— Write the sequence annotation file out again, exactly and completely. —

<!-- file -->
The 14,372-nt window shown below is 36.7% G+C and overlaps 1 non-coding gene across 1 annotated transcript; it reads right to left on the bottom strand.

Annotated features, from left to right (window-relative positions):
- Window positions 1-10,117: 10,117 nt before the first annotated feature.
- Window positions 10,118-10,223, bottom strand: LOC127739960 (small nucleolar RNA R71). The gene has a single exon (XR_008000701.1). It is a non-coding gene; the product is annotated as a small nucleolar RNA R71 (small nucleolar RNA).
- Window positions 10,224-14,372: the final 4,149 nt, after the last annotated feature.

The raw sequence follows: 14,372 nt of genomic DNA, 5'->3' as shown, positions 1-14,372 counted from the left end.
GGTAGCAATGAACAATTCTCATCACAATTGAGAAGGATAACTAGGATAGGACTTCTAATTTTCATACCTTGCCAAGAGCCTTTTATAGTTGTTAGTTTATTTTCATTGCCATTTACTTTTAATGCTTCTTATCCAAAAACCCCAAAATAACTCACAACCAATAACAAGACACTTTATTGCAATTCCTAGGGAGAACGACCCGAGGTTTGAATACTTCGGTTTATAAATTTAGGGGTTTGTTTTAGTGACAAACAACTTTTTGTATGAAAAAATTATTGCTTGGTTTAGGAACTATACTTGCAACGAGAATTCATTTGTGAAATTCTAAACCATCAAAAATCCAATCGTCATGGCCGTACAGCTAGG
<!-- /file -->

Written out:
The 14,372-nt window shown below is 36.7% G+C and overlaps 1 non-coding gene across 1 annotated transcript; it reads right to left on the bottom strand.

Annotated features, from left to right (window-relative positions):
- Window positions 1-10,117: 10,117 nt before the first annotated feature.
- Window positions 10,118-10,223, bottom strand: LOC127739960 (small nucleolar RNA R71). The gene has a single exon (XR_008000701.1). It is a non-coding gene; the product is annotated as a small nucleolar RNA R71 (small nucleolar RNA).
- Window positions 10,224-14,372: the final 4,149 nt, after the last annotated feature.

The raw sequence follows: 14,372 nt of genomic DNA, 5'->3' as shown, positions 1-14,372 counted from the left end.
GGTAGCAATGAACAATTCTCATCACAATTGAGAAGGATAACTAGGATAGGACTTCTAATTTTCATACCTTGCCAAGAGCCTTTTATAGTTGTTAGTTTATTTTCATTGCCATTTACTTTTAATGCTTCTTATCCAAAAACCCCAAAATAACTCACAACCAATAACAAGACACTTTATTGCAATTCCTAGGGAGAACGACCCGAGGTTTGAATACTTCGGTTTATAAATTTAGGGGTTTGTTTTAGTGACAAACAACTTTTTGTATGAAAAAATTATTGCTTGGTTTAGGAACTATACTTGCAACGAGAATTCATTTGTGAAATTCTAAACCATCAAAAATCCAATCGTCATGGCCGTACAGCTAGG